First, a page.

The effects of three different diets in 19 participants who had type 2 diabetes, were examined. All participants consumed breakfast and lunch under supervision in a diabetes ward. The caloric intake in the three diets examined was the same, but the diets differed in the following ways:

  1. A conventional low fat diet with 45-56% carbohydrates
  2. A Mediterranean diet with coffee only for breakfast (similar to 16:8 intermittent fasting) and a big lunch with 32-35% carbohydrates
  3. A moderate low carbohydrate diet with 16-24% carbohydrates

All participants tried all three diets, one diet each day in randomised order. The Mediterranean diet was higher in fat. The participants skipped breakfast and had a big lunch instead (an equal number of calories at breakfast and lunch to other participants). This led to excellent blood sugar levels in the morning. After the big lunch, blood sugar levels were even similar to those who had the small, low fat lunch!

  • The Mediterranean Diet:

It is interesting to note that in several Mediterranean countries (Italy, Portugal, France and Greece), it is a habit to skip breakfast. Many people prefer not eating breakfast early in the morning, but our cultural and common dietary advice and erroneous beliefs, insist on having breakfast early in the morning. Therefore, once again, listen to your body – IF is often our bodies’ preferred way of living.

Skipping or delaying breakfast, as expected, did not elevate insulin levels, while the big lunch produced a substantial peak.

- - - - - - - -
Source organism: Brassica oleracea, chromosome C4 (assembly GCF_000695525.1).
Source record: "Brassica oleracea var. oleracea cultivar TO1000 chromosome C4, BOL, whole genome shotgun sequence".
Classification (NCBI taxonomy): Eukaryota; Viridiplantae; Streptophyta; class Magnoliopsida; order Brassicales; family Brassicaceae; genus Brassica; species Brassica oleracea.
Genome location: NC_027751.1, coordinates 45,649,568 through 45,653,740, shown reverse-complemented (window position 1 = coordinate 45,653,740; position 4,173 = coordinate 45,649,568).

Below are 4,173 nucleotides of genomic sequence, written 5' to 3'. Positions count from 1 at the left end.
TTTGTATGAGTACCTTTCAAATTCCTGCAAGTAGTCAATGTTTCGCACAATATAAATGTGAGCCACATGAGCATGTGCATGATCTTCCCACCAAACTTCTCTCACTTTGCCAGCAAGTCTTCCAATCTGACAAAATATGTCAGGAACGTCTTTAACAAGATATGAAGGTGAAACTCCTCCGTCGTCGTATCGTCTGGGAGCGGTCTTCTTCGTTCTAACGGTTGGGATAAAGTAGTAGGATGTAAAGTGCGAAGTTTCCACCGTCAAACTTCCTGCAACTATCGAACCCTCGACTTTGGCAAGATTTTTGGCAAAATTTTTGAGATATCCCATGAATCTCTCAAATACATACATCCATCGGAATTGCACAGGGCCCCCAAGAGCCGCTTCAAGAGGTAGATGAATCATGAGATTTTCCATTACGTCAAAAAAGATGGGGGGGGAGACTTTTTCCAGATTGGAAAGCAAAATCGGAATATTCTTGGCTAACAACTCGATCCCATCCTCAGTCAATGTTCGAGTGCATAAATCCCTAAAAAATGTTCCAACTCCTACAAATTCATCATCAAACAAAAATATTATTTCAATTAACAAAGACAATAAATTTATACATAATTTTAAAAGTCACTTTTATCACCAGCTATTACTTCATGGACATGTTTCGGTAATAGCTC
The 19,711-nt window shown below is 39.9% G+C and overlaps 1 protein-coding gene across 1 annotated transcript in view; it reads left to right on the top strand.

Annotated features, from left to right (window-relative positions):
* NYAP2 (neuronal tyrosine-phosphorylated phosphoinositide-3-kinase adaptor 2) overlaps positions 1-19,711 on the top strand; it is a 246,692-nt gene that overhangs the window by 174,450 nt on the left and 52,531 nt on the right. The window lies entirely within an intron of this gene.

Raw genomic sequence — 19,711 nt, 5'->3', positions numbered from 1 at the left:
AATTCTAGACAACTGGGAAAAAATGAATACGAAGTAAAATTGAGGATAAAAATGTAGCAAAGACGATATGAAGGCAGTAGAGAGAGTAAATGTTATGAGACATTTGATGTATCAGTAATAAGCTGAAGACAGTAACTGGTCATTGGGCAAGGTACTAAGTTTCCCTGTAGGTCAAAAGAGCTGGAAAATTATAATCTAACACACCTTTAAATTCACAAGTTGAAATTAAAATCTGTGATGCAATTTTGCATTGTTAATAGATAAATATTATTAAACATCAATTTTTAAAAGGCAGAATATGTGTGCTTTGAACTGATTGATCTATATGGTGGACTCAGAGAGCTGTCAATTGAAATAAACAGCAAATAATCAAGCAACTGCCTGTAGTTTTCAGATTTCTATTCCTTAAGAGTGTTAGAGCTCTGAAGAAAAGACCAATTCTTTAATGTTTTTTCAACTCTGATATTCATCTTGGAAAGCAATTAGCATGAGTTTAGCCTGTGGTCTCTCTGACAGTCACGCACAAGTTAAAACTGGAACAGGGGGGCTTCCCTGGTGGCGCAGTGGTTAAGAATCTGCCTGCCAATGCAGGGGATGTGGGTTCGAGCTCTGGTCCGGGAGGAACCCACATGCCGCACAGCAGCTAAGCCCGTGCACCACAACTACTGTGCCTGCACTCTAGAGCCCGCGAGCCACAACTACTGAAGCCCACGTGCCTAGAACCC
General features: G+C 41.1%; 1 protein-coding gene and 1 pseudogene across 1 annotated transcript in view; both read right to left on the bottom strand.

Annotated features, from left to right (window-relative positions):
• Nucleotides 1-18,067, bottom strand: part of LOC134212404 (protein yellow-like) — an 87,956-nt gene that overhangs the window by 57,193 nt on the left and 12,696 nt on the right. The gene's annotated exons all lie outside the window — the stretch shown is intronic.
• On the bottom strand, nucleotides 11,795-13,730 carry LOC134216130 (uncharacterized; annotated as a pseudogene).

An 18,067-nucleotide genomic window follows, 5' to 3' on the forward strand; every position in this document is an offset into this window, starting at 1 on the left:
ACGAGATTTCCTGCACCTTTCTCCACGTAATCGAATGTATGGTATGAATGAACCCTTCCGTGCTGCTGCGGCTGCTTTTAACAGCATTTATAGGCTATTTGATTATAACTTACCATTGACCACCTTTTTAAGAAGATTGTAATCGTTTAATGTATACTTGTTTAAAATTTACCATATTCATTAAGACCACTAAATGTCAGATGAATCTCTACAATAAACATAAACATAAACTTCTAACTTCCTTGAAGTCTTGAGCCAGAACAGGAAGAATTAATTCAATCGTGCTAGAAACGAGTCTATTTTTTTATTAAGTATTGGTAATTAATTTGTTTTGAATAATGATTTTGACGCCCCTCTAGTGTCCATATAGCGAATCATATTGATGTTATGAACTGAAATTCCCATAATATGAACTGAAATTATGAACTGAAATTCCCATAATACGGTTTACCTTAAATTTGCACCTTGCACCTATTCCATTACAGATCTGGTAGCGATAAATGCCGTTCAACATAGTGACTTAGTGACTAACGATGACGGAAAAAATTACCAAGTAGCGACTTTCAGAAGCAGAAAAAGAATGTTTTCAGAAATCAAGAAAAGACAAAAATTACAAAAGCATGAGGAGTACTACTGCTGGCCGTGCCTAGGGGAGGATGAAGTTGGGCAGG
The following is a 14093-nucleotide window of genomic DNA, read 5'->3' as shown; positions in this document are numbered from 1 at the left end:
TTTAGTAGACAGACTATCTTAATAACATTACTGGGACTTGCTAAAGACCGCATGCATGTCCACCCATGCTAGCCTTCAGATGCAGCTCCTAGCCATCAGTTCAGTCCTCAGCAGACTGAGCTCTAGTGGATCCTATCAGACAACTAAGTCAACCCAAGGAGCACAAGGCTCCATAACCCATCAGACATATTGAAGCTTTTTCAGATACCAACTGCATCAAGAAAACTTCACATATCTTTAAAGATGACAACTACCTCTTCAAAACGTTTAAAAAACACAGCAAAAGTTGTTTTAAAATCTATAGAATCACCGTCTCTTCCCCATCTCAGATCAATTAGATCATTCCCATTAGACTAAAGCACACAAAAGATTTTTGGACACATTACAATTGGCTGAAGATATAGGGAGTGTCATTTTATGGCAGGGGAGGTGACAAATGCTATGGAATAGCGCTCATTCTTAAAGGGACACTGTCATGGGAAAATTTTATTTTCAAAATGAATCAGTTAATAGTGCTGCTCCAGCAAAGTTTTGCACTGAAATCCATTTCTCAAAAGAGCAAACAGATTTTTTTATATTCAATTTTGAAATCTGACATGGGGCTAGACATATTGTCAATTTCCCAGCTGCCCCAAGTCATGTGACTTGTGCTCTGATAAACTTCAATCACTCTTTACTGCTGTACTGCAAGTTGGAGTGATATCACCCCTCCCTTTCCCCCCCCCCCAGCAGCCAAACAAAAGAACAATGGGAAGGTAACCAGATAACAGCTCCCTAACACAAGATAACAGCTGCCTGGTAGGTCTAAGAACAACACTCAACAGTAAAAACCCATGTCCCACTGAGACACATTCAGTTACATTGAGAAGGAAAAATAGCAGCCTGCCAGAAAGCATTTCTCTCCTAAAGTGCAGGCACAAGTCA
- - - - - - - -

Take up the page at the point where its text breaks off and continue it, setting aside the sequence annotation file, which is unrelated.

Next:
• The Low Fat Diet:

The low fat diet contained mostly carbohydrates and, as expected, caused the highest average elevations of insulin and blood sugar levels throughout the day. This is bad news for diabetics, both with a decreased insulin sensitivity and with difficulty producing enough insulin to manage their blood sugar levels. The low fat, high carb diet most diabetics are recommended to follow, tested the worst!

  • The Moderate-Low Carbohydrate Diet:

The low carbohydrate diet clearly produced the lowest average insulin levels throughout the day, despite what certain skeptics claim. This has been a finding repeated in many previous studies. A low carbohydrate diet produces much lower levels of the fat storing hormone insulin. This represents an advantage to all of us who want to burn more fat, store less body fat and manage our insulin and blood sugar levels.

This exciting study once again illustrated that a moderate, low carbohydrate diet (containing more healthy fats and plant oils) produces the best results. Skipping or delaying breakfast and eating a bigger lunch or brunch (IF), as is common in several Mediterranean countries, is beneficial. The Mediterranean Lifestyle has long been touted as the best way to live – this is probably one of the reasons!

The two advantages found in the study can be combined. Following a medium to high fat, low carbohydrate diet and skipping, or delaying breakfast, would create the best positive effects.

Dr Arien’s recommendations:

‘My recommendation is intermittent fasting (IF) using the 16:8 guideline (16 hours fasting, 8 hours eating a delayed brunch, snack if necessary and early evening meal), combined with medium to high intensity interval training (HIIT) exercises, 20-40 minutes per day, preferably before breaking your fast. This will increase insulin sensitivity on your muscle cell receptors, allowing the glucose to move from your bloodstream into the cells where it can be used as fuel, while simultaneously burning fat for more fuel.

Don’t worry, you will not pass out or feel weak – quite the opposite! Start slowly, even delaying breakfast for 1 hour later than usual, and simply stretching, moving your body gently, gradually increasing the IF and HIIT practice every day, and before you know it, 16 hours of fasting with a daily (or even twice daily) 15-20 minute HIIT exercise session before eating, will become your second nature. It’s great for mind, mood and body; heart, brain and diabetes!’